If you've always wanted to know who Warren Buffett is and how he got so rich, this was the week for you!
Nearly 50 years ago, Warren Buffett and his investors took control of the textile mill company Berkshire Hathaway. You probably know what happened after that. Berkshire (brka) has become a hugely successful conglomerate, and Buffett's investment vehicle. And Buffett has become the world's third richest man.
To mark the anniversary, Buffett included a special section in his annual letter to shareholders, which came out last Saturday, about his past 50 years in business. Responding to Buffett's special section, nearly everyone on the Internet wrote a think piece on what has made Buffett the most successful investor of all time. (Well, not everyone. But many financial journalists.) In response to all those posts, I have collected all of the reasons everyone came up with and put it all in one chart.
What does my chart say? A lot! Part of the allure of Warren Buffett is that he makes what he does sound so simple. He buys good companies at fair prices, says Joe Nocera at The New York Times, and he doesn't get taken in by the latest investing fad. The lesson to learn from Buffett is to be yourself, says Barry Ritholtz. It's easy.
But look at the chart! There are nine bubbles, 15 potential reasons he's so rich, and not a lot of overlap. Look at the middle of the chart. Matt Levine of Bloomberg says Buffett is successful because he buys and sells stocks. (Also because he is so "cuddly.") Right next it: A bubble for an article from Lex Haris at CNNmoney that said that if you want to be rich like Buffett, the key thing to do is buy and hold, i.e. never sell. Buffett is successful because he is able to do a lot of stuff really well. And he's able to do contradictory stuff, again really well.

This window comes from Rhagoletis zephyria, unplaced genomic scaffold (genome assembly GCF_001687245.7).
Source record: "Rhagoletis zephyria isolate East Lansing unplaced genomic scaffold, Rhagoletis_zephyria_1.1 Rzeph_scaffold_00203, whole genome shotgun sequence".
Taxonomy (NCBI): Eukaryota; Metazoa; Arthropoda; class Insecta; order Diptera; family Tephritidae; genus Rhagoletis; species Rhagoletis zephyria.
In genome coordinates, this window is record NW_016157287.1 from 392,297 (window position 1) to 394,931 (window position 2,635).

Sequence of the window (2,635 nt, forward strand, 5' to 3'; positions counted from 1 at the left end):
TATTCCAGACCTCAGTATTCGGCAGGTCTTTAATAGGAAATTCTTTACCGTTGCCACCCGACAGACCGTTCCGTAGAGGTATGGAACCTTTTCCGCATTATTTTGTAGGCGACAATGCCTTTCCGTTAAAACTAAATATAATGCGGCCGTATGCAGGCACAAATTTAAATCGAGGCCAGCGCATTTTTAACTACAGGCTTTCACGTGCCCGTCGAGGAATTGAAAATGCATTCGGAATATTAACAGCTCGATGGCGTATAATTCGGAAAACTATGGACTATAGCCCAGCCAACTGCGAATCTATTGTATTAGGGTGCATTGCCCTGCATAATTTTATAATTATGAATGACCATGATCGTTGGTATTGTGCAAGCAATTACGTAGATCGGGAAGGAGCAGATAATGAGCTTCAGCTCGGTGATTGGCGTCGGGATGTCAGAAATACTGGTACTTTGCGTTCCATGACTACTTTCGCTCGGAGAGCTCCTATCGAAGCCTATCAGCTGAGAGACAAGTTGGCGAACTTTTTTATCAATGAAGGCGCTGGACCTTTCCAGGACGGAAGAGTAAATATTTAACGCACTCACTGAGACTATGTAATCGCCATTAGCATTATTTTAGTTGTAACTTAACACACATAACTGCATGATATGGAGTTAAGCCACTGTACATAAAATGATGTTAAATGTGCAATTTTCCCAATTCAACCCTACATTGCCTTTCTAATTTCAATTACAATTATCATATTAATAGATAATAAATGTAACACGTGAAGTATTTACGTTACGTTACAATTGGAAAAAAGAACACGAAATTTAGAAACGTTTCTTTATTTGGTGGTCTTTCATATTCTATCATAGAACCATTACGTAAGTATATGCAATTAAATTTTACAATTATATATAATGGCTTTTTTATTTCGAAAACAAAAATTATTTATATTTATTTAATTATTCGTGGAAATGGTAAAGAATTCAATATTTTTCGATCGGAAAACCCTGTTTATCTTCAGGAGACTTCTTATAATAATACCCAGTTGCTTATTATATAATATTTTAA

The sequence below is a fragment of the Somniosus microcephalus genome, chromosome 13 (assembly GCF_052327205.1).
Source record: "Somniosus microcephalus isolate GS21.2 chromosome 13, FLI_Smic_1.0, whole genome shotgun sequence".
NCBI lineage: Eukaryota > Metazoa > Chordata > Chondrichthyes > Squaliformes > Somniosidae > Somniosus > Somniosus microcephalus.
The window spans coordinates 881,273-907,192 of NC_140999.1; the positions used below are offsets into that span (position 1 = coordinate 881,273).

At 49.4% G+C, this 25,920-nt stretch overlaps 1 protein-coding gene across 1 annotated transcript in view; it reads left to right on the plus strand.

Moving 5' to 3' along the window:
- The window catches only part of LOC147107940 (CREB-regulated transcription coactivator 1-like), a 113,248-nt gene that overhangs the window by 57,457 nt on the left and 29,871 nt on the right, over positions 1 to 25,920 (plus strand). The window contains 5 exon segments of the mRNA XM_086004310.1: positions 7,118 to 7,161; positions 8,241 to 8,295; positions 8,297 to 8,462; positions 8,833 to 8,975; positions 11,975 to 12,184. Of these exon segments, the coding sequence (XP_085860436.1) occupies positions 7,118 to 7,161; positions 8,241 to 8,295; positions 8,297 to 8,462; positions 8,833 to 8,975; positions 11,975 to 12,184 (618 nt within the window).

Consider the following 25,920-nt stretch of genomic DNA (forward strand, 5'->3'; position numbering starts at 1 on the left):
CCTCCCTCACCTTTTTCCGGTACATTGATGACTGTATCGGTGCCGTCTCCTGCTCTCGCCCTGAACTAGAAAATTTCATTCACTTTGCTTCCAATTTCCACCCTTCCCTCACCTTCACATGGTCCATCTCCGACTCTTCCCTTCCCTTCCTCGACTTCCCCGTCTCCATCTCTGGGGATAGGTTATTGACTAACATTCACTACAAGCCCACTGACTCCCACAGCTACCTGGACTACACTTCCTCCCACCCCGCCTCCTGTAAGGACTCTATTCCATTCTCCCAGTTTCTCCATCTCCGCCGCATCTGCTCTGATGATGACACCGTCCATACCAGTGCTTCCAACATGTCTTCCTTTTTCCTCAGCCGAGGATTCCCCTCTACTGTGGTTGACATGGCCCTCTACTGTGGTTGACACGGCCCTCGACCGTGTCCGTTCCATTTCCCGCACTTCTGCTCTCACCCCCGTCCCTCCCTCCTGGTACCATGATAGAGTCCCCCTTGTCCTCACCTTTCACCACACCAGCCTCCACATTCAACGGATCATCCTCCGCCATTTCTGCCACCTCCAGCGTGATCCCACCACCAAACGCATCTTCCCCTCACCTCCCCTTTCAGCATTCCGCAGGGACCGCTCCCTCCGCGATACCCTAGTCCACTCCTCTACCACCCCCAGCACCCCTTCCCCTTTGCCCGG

Second, Buffett is often thought of being the best investor to ever walk the planet. But if you look at the chart, the bubbles are doubled up and much more crowded on the right side. That suggests that more of Buffett's success—or perhaps just how his success is perceived by financial journalists—seems to be on account of his personality, not his ability to pick stocks.
If anything, the chart suggests that Buffett has been so successful because he is willing to be flexible. In his letter to shareholders, as Andrew Ross Sorkin points out, Buffett warns that Wall Street and investment bankers are always trying to get companies to do foolish things, like bad acquisitions or spin-offs, just to earn a fee. Buffett says most companies and managers would be better off ignoring investment bankers. Yet one of Buffett's largest investments is Goldman Sachs, which is filled with bankers trying to get companies to do things so they can collect fees. That might make Buffett seem a bit hypocritical, but isn't the world better off because Buffett is willing to point out the problems of Wall Street even if he also knows there are profits to be made?
It's also important to learn from your mistakes. Buffett is the original activist investor. He took over Berkshire and tried to run it himself. And it was a disaster. That is likely what led him to the hands-off strategy that has made every other business that Berkshire has bought such a success. Buffett is fortunate to have experienced such fallout early enough in his career that he could bounce back.
Staying flexible, taking advantage of your good fortune, and being willing to learn from your mistakes. Like most things you can learn from Buffett, all of those items serve as pretty good life advice. And these three items will probably make you a better investor, businessperson, and perhaps even richer; though $72 billion richer is probably a stretch.
Graphic by Analee Kasudia.
Clarification: An earlier version of this story said that Warren Buffett was the world's second richest man. In fact, by the latest rankings, he is the third.